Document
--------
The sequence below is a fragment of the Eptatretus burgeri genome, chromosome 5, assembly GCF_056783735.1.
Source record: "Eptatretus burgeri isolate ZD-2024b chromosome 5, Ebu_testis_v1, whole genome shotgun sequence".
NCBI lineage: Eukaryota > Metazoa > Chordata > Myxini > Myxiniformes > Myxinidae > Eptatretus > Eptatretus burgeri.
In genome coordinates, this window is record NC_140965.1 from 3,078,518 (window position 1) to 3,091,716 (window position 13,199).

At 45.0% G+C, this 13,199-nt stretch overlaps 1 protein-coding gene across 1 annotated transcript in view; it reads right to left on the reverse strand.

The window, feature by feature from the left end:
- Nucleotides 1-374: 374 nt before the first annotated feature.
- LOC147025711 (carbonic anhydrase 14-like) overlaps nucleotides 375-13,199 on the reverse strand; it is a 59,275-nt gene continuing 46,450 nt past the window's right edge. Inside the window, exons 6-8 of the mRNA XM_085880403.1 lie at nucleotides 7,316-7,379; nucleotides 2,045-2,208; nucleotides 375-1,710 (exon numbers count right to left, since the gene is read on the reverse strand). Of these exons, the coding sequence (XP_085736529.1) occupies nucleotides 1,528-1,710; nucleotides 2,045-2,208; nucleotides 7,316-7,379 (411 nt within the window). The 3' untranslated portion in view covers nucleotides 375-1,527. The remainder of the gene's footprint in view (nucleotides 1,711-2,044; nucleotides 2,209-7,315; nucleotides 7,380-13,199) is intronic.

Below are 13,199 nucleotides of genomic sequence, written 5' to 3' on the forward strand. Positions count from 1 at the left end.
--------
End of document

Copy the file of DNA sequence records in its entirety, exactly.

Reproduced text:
The sequence below is a fragment of the Eptatretus burgeri genome, chromosome 5, assembly GCF_056783735.1.
Source record: "Eptatretus burgeri isolate ZD-2024b chromosome 5, Ebu_testis_v1, whole genome shotgun sequence".
NCBI lineage: Eukaryota > Metazoa > Chordata > Myxini > Myxiniformes > Myxinidae > Eptatretus > Eptatretus burgeri.
In genome coordinates, this window is record NC_140965.1 from 3,078,518 (window position 1) to 3,091,716 (window position 13,199).

At 45.0% G+C, this 13,199-nt stretch overlaps 1 protein-coding gene across 1 annotated transcript in view; it reads right to left on the reverse strand.

The window, feature by feature from the left end:
- Nucleotides 1-374: 374 nt before the first annotated feature.
- LOC147025711 (carbonic anhydrase 14-like) overlaps nucleotides 375-13,199 on the reverse strand; it is a 59,275-nt gene continuing 46,450 nt past the window's right edge. Inside the window, exons 6-8 of the mRNA XM_085880403.1 lie at nucleotides 7,316-7,379; nucleotides 2,045-2,208; nucleotides 375-1,710 (exon numbers count right to left, since the gene is read on the reverse strand). Of these exons, the coding sequence (XP_085736529.1) occupies nucleotides 1,528-1,710; nucleotides 2,045-2,208; nucleotides 7,316-7,379 (411 nt within the window). The 3' untranslated portion in view covers nucleotides 375-1,527. The remainder of the gene's footprint in view (nucleotides 1,711-2,044; nucleotides 2,209-7,315; nucleotides 7,380-13,199) is intronic.

Below are 13,199 nucleotides of genomic sequence, written 5' to 3' on the forward strand. Positions count from 1 at the left end.